Your users need the structure to navigate through your site, to click from one page to the other. And Google uses the structure of your site in order to determine what content is important and what content is less important. As other search engines become the default Web browsers instead of Google, it makes sense to optimize for those search engines as well. When Google returns its search results, it produce two types of results: organic results and paid results. Organic search results most closely match the user’s search query based on relevance as deciphered by Google’s search algorithm. Also known as natural search results, ranking well in organic results for relevant and valuable search terms is the goal of SEO. The pages have to create unique enough value that they can be distinguished from other similar pages by the search engines. Lacking that intrinsic value, they will have to be distinguished by inbound linkage.
Checking for Links for SEO
At its core, SEO is about user intent. Search engines, like Google, want to provide users with results that are relevant to their queries and offer the utmost value. Therefore, it’s no surprise that the best and most relevant pages are given higher positions on a search engine results page. An SEO writer must take the time to understand who your audience is, what is important to them, and what content would be useful and meaningful to them. If you want to generate traffic through search, it’s best to do keyword research before you start writing. This way, you can focus on keywords for which a certain amount of search volume already exists. Search engine results are in a constant state of flux as rankings for individual pages and sites go up and down, outdated content fades and new pages are published. That means you'll probably notice a normal ebb and flow in your site rankings, especially if you're lower down in the results.
Answer that ‘one’ question
Modern SEO is about so much more than keywords and meta tags. We all know that getting backlinks (a.k.a. inbound links) from trusted websites is a
great way to give your website’s search rankings a boost. However, there’s also a
dark side to backlinks.
If Google suspects that there are spammy, low-quality sites linking to your site, your
rankings could suffer. This is known as “negative SEO”. (In some cases, spammers
will purposely direct lots of low-quality links to your site in order to cause negative
SEO.) Long Tail SEO is a really useful technique to generate organic search traffic for your website. The obvious engagement related thing is social media. Check some social platforms, starting with Facebook and Twitter and Instagram to see if your desired audience is present on these platforms.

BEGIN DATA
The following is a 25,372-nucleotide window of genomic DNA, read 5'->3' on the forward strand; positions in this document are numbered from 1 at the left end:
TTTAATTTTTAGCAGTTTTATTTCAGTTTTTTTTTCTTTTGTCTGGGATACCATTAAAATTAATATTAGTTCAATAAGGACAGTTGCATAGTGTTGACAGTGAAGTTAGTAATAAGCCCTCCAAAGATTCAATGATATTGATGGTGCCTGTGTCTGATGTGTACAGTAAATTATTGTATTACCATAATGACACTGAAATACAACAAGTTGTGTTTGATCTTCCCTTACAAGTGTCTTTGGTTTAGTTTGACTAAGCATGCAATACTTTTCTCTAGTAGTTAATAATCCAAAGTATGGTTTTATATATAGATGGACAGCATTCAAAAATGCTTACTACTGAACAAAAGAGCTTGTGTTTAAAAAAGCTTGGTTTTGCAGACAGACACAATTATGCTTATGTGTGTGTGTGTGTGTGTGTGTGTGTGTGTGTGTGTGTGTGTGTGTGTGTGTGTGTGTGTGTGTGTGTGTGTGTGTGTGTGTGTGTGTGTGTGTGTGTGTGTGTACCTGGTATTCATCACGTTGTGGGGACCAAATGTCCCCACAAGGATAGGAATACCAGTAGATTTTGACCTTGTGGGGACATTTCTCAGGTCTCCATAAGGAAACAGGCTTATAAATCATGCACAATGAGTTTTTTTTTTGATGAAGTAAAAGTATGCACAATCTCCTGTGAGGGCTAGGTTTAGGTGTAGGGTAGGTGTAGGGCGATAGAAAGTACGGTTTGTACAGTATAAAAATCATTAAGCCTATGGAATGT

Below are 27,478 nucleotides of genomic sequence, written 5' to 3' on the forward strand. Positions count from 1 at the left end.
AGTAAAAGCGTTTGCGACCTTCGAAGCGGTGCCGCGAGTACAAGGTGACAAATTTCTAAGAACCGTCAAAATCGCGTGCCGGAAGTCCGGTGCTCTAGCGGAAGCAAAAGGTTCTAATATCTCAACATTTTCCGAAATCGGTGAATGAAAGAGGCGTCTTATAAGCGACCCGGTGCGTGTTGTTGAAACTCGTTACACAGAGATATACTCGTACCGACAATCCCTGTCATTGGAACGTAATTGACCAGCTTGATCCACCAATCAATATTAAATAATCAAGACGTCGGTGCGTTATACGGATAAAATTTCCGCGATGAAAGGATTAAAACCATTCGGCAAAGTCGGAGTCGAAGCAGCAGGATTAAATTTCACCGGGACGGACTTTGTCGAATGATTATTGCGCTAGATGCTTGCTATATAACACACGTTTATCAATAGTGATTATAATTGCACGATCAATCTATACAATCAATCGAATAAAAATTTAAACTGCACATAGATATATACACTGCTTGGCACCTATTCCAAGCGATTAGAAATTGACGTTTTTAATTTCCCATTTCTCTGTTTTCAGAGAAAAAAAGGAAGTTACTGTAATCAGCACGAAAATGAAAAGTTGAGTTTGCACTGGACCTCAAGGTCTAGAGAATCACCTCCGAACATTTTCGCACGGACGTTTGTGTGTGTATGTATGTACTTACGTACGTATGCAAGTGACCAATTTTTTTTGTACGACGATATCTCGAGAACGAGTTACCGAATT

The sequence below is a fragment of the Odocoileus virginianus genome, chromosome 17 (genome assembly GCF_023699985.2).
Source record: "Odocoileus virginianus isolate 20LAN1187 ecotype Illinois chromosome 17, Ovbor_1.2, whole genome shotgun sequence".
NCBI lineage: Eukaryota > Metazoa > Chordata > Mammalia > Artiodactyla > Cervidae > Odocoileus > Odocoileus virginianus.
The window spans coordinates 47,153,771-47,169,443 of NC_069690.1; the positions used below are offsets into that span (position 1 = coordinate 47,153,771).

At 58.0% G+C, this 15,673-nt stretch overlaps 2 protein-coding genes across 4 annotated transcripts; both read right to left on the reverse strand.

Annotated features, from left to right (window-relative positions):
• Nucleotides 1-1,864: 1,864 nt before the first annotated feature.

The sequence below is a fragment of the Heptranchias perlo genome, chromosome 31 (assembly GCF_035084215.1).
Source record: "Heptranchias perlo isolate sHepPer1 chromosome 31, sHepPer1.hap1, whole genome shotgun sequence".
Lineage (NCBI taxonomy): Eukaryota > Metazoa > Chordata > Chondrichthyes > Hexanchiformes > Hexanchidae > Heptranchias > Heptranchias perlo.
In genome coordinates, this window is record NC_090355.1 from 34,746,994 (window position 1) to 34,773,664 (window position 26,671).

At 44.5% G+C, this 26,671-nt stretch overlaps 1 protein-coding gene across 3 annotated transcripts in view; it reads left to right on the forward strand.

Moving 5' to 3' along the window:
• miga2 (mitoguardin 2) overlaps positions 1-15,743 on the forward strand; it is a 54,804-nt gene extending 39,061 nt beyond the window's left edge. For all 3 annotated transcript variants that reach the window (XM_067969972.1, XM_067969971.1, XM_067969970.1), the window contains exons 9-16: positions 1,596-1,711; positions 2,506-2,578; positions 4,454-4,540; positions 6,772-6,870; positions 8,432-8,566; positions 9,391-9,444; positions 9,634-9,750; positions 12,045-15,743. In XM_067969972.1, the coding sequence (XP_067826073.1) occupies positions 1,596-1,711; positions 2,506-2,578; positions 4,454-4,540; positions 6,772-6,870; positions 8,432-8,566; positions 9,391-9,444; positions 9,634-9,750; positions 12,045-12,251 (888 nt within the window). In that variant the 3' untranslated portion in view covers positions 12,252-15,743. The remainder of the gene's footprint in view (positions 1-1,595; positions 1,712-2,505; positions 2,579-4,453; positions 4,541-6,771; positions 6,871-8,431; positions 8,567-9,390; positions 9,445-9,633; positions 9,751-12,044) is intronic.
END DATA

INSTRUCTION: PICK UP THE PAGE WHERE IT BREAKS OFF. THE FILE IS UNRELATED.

The first choice should be keyword research
Dynamic serving takes a different approach. It uses server-side technology to serve a different version of your site to mobile users, depending on the way they access your site. The URL stays the same, but the files sent differ completely. Video content is a great way to drive engagement from your visitors. Facebook users are now watching over 100 million hours of video per day on the social network alone, and video is becoming an increasingly cost effective format for advertisers. From an organic search point of view, video has a few issues, especially if you're not hosting your video content through YouTube. The biggest problem is that search engines can't understand the content within video (yet). Instead of willy-nilly linking to pages from site-wide elements, like the top navigation or the footer, consider the value of the pages that you intend to throw in the navigation. Try to limit your sitewide links to only the 20 percent of your pages that are the most valuable, and pages required for a good user experience. Gaz Hall, from SEO Hull, had the following to say: "A great and fast way to convey your goal is by using headlines and taglines."
Creativity takes courage
While search engine
bots are scanning websites for indexing
purposes, they also look for links to other
websites. The more high-quality inbound links
the website has, the greater its link authority. In
theory, every inbound link counts as a positive
recommendation for a website. However, it is
not the quantity of inbound links that plays the
biggest role for search engines; it’s quality. Review competitive lists and other pertinent industry sources. Provide high quality photographs of products, and include an easy to use magnification system so customers can get a good idea of the details. Be sure that colors are accurate and that no parts are obscured by reflections. Try photographing the items from several angles and either choose the most attractive result or allow customers to view each version in turn. Backlinks are a vote of confidence that someone outside of your own web property trusts your content and believes it has value. Google weighs up each of these links and assigns the linked-to webpage its own value.